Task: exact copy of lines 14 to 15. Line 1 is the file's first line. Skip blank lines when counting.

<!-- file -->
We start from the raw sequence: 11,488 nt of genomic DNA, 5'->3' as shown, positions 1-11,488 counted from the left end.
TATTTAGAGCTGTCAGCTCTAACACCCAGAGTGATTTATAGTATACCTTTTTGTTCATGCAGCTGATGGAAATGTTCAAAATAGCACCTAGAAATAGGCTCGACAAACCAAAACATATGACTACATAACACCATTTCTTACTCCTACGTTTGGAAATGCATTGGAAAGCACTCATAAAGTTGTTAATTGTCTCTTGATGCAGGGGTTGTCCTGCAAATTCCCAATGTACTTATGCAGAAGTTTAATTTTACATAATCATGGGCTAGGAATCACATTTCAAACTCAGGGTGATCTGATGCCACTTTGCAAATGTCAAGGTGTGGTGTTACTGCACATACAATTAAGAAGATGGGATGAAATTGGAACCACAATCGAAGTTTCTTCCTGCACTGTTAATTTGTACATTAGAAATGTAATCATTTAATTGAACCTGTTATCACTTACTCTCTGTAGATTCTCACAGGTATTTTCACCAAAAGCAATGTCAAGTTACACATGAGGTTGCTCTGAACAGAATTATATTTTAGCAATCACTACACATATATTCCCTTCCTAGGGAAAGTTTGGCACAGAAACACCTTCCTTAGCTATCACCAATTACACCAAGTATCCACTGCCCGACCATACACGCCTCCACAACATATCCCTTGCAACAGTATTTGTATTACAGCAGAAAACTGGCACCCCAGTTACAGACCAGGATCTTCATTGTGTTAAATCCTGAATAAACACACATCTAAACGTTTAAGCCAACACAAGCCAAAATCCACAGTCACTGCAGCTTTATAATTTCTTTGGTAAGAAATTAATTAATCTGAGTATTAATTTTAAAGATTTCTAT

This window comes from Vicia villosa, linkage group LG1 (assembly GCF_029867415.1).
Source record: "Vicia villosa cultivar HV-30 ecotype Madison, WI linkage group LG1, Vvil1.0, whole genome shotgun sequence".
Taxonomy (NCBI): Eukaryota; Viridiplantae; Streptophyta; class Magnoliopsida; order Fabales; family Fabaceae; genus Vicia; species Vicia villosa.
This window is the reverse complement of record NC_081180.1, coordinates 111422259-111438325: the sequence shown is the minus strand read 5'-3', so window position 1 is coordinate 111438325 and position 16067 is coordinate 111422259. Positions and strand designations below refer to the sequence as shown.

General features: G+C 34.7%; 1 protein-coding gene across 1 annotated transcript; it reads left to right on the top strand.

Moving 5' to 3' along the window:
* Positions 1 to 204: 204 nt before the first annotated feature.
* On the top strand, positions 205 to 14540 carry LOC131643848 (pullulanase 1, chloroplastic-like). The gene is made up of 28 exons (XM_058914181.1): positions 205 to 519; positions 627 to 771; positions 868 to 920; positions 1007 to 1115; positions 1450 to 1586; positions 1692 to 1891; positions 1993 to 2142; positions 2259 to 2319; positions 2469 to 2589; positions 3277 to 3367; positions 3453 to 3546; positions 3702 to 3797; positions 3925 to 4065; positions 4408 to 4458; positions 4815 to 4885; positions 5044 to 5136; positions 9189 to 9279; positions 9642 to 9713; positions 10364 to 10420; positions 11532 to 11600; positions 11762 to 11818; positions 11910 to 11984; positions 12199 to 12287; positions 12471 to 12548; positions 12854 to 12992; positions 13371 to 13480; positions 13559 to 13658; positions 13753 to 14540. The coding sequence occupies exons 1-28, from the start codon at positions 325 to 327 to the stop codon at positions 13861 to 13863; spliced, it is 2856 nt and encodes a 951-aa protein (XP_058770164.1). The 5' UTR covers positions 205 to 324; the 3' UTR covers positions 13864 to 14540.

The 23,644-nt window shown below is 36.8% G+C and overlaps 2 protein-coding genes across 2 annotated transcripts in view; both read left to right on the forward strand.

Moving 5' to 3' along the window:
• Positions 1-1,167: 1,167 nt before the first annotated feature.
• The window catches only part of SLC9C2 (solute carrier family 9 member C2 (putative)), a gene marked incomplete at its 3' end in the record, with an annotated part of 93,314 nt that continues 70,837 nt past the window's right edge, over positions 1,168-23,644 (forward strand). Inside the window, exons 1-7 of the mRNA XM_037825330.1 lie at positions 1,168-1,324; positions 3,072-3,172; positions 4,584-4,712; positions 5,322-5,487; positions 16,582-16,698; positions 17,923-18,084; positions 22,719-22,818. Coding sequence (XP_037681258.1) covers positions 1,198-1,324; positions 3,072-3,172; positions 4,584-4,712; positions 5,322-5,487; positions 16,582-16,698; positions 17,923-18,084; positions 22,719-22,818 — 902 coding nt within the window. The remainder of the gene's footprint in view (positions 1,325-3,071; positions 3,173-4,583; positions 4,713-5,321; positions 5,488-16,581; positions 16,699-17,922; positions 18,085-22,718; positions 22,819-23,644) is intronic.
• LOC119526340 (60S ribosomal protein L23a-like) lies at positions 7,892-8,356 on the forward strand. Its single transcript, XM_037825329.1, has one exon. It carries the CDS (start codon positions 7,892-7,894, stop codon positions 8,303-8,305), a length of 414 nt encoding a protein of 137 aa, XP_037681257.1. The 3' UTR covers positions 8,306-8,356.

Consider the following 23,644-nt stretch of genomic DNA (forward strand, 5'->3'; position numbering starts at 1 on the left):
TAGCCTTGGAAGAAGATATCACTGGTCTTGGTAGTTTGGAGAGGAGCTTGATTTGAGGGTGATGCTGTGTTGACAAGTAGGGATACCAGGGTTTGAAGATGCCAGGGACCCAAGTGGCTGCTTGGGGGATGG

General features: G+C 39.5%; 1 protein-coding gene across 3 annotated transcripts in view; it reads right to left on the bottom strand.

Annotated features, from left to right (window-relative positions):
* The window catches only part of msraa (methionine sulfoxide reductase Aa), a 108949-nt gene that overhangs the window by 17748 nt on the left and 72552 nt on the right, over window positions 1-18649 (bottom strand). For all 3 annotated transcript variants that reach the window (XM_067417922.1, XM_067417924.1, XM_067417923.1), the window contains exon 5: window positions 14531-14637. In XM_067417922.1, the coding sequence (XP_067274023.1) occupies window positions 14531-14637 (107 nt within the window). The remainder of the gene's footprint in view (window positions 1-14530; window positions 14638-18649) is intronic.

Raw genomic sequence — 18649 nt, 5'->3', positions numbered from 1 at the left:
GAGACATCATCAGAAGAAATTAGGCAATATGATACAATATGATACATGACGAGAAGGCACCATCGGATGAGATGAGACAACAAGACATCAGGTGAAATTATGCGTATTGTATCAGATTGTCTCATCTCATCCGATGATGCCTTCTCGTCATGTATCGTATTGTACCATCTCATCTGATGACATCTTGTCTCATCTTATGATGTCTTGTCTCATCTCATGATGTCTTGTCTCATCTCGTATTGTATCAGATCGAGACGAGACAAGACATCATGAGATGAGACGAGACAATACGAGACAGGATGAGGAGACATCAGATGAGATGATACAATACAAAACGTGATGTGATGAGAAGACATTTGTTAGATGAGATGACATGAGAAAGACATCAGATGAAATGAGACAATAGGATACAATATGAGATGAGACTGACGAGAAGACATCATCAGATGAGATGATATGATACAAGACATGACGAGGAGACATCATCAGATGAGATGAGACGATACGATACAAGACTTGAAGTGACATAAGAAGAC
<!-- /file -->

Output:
• The window catches only part of SLC9C2 (solute carrier family 9 member C2 (putative)), a gene marked incomplete at its 3' end in the record, with an annotated part of 93,314 nt that continues 70,837 nt past the window's right edge, over positions 1,168-23,644 (forward strand). Inside the window, exons 1-7 of the mRNA XM_037825330.1 lie at positions 1,168-1,324; positions 3,072-3,172; positions 4,584-4,712; positions 5,322-5,487; positions 16,582-16,698; positions 17,923-18,084; positions 22,719-22,818. Coding sequence (XP_037681258.1) covers positions 1,198-1,324; positions 3,072-3,172; positions 4,584-4,712; positions 5,322-5,487; positions 16,582-16,698; positions 17,923-18,084; positions 22,719-22,818 — 902 coding nt within the window. The remainder of the gene's footprint in view (positions 1,325-3,071; positions 3,173-4,583; positions 4,713-5,321; positions 5,488-16,581; positions 16,699-17,922; positions 18,085-22,718; positions 22,819-23,644) is intronic.
• LOC119526340 (60S ribosomal protein L23a-like) lies at positions 7,892-8,356 on the forward strand. Its single transcript, XM_037825329.1, has one exon. It carries the CDS (start codon positions 7,892-7,894, stop codon positions 8,303-8,305), a length of 414 nt encoding a protein of 137 aa, XP_037681257.1. The 3' UTR covers positions 8,306-8,356.